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Offline BrandonTN

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Re: American Chestnut and Biogenetics?
« Reply #7 on: September 23, 2022, 01:05:02 AM »
I've heard it straight from the mouth of one of the USFS southern research station's PhD research forester that the chestnut resistance breeding effort over past 15 years in Southern Apps has not yielded good results. GMO in private forests is an option, but risky as hell. Probably wouldnt happen on public lands.
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Offline Don P

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Re: American Chestnut and Biogenetics?
« Reply #8 on: September 23, 2022, 05:42:07 AM »
There's a couple of Dunstan's my wife brought home that I need to plant this weekend. Having grown up with the stumps and last few stragglers in the forest, it would sure be nice to see them back.
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Offline brianJ

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Re: American Chestnut and Biogenetics?
« Reply #9 on: September 23, 2022, 07:06:27 AM »
There's a couple of Dunstan's my wife brought home that I need to plant this weekend. Having grown up with the stumps and last few stragglers in the forest, it would sure be nice to see them back.
Where did she buy them?   and I bet more than just me are interested in planting some.

Offline Don P

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Re: American Chestnut and Biogenetics?
« Reply #10 on: September 23, 2022, 07:51:09 AM »
I looked them up and don't know what to say when we patent life. They are available and nuts do sprout when they hit the ground. They apparently started as a natural that was disease resistant that has been grafted and crossed with a variety of chinese, which is not my favorite tree. I hope these have a more timber habit and are very resistant. We have active blight in the woods. In deciding where to plant, this is not a tree you want near the house, that burr is not front lawn friendly.
The future is a foreign country, they will do things differently there - Simon Winchester

Offline nativewolf

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Re: American Chestnut and Biogenetics?
« Reply #11 on: September 23, 2022, 02:00:27 PM »
 The tree breeding program was a huge and well intentioned effort.  It's worth continuing.  However, the GMO effort delivers results today where as the cross breeding program has yielded just so so results after decades and tens of millions in effort.  The American Chestnut Foundataion tree farm is just down the road from my folks farm. Anyway, the GMO effort is designed around implanting a gene from wheat (so a gene that we all touch and deal with) that inhibits the formation and growth of the fungus.  The researchers basically asked  what genes are known to stop this type of pathogen and lets try splicing those into Chestnut.  That's what they did, it works.  FDA has blocked it for over a decade.  

Over time (million years, lots of breeding) it is likely that nature would have resolved this in the same way the researchers did, either through mutation or genes moving from wheat to X to X to X to X to trees.  It can happen all sorts of ways and has literally happened before our eyes with the roundup resistant genes.  Nature is awesome and amazing and scary.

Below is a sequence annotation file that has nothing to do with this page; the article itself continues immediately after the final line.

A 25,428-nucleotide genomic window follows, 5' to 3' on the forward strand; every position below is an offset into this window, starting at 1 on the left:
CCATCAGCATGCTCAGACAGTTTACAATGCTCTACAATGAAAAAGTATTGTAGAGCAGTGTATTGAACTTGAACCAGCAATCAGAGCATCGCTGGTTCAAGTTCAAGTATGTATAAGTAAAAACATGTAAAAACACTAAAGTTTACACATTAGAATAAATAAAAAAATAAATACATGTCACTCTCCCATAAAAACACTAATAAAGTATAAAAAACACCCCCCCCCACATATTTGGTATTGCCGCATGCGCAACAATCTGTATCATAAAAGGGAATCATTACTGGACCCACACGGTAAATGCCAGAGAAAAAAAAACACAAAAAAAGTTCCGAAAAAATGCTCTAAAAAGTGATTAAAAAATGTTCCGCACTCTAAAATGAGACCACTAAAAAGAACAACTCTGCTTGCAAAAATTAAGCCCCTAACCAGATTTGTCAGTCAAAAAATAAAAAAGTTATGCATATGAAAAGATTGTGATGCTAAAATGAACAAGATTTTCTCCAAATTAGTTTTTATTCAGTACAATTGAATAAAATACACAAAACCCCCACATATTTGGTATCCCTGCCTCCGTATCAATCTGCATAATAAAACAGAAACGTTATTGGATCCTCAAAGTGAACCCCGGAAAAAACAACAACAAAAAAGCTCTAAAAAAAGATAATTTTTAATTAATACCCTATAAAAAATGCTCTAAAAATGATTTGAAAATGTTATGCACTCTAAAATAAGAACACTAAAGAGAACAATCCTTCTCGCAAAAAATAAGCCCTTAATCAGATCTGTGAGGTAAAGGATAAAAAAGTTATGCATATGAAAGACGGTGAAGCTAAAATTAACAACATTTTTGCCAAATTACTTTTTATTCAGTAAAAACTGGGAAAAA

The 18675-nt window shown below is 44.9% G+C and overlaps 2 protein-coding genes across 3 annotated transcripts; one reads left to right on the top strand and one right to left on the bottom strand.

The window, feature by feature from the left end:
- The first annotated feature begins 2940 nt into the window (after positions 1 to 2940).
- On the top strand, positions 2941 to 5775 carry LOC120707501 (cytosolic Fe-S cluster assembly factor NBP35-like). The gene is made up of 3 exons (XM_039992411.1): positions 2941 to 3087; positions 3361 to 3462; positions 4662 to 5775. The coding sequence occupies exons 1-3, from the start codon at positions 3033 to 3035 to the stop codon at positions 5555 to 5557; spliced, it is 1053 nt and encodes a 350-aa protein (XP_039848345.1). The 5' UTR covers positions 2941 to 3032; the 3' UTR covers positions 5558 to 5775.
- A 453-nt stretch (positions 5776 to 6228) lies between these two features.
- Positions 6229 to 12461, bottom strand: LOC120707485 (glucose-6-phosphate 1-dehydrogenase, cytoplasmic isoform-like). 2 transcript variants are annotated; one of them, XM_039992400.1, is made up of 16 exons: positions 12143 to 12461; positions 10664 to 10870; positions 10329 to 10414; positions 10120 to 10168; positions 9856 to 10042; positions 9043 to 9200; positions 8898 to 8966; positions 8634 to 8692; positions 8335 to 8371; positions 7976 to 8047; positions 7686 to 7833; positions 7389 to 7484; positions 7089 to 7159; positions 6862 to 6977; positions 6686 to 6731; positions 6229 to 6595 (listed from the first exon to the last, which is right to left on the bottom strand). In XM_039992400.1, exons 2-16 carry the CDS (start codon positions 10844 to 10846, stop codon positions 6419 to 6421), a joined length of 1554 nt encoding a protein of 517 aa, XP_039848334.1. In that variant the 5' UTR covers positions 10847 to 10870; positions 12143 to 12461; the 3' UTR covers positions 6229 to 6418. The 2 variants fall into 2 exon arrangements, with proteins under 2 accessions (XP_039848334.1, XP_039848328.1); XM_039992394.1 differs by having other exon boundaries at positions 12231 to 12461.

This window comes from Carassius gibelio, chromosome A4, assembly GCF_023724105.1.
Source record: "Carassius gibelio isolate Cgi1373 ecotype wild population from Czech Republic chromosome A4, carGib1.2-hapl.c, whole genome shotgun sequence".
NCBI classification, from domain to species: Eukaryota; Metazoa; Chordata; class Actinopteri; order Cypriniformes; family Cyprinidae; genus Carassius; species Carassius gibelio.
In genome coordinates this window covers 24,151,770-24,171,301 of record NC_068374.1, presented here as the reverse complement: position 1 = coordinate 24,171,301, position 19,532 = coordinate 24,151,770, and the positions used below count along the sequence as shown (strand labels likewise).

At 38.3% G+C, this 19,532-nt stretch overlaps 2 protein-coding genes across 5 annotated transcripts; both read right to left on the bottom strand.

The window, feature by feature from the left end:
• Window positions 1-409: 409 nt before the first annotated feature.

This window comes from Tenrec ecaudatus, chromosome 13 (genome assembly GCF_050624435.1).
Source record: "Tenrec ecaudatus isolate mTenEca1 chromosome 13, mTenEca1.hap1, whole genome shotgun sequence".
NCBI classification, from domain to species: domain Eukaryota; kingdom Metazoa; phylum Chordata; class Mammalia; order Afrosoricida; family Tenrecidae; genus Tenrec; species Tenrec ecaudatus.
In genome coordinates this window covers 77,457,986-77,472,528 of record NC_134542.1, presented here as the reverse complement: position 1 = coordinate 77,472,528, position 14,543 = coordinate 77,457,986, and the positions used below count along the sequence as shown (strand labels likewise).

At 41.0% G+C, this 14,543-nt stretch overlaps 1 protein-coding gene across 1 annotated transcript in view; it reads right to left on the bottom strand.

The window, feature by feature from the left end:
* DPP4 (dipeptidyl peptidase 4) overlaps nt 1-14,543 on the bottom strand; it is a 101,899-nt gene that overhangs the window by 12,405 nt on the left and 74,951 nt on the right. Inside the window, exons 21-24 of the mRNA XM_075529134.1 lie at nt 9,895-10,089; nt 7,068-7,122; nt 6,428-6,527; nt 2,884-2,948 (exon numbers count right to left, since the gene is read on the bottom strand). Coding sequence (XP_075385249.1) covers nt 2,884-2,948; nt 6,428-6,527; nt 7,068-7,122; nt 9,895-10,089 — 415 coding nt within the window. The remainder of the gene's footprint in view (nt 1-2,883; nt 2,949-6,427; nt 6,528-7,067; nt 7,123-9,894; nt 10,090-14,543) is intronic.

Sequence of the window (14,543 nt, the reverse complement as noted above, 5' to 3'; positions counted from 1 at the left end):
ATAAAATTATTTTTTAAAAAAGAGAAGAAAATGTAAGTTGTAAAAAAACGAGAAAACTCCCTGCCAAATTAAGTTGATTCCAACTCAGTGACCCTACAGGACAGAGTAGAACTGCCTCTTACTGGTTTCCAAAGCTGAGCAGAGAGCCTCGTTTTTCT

If the FDA finally gets off it's bottom (and remember that Trump had to almost strangle the FDA people to get the covid vaccine fast tracked) you could see American chestnut very soon and at scale and with very very good resistance (not perfect).  The neat thing about this is that it would be identical wood fiber and growth characteristics; we dont' know where the cross breeding ends up in terms of a "tree".

The risk is that the pathogen gets more virulent and the increased virulent pathogen might then be able to attack elm or ash (that is me being sarcastic...my humor can be tough on others).  Ok it could move into white oak or red oak or heaven help me pin oaks.  At this point I think we need to start being aggressive in our defense of species and look actively at GMO.  Beech, Ash, Elm, Chestnut, Sassafras, Sweetbay, Hemlock, and others are under attack or almost extinct due to human activity.  There are risks but our forest today seem to be just 3 pathogens away from complete death.  We have to find some way to intervene on the side of our native species.  
Liking Walnut

Offline kantuckid

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Re: American Chestnut and Biogenetics?
« Reply #12 on: September 24, 2022, 08:43:47 AM »
I wish I knew if your right about moving forward with GMO in trees. Given we are not permitted to say much here political, the FDA quickly becomes just that sort of thing. 
They could plant some bio crap gene in Kudzu and I'd go for that one, no quarrels. :D 

As we speak the FDA has given approval to the latest covid booster without any human trials (mice only) and my wife & I as seniors must decide if we'll get some more vax jabs this fall, or not. 

In my area the FBI imprisoned a local Amish man, Sam Girod who was making and selling his salve with claims it helped skin related maladies. I saw his name on a local authors panel for a county library a few miles from me, speaking on his book and how those agencies the FDA & FBI had conspired to kill his dreams of having a small salve business. 
Yet on TV we see non-medical remedies all day long with claims of miracle results via $millions of bucks$ spent in advertising. Money speaks and the American Chestnut is small potatoes in the plant world I suspect. Grains get most of the play in that area?

My point is that they do some scary stuff and seems we never know for sure what's OK coming from them either. 
Kan=Kansas;tuck=Kentucky;kid=what I'm not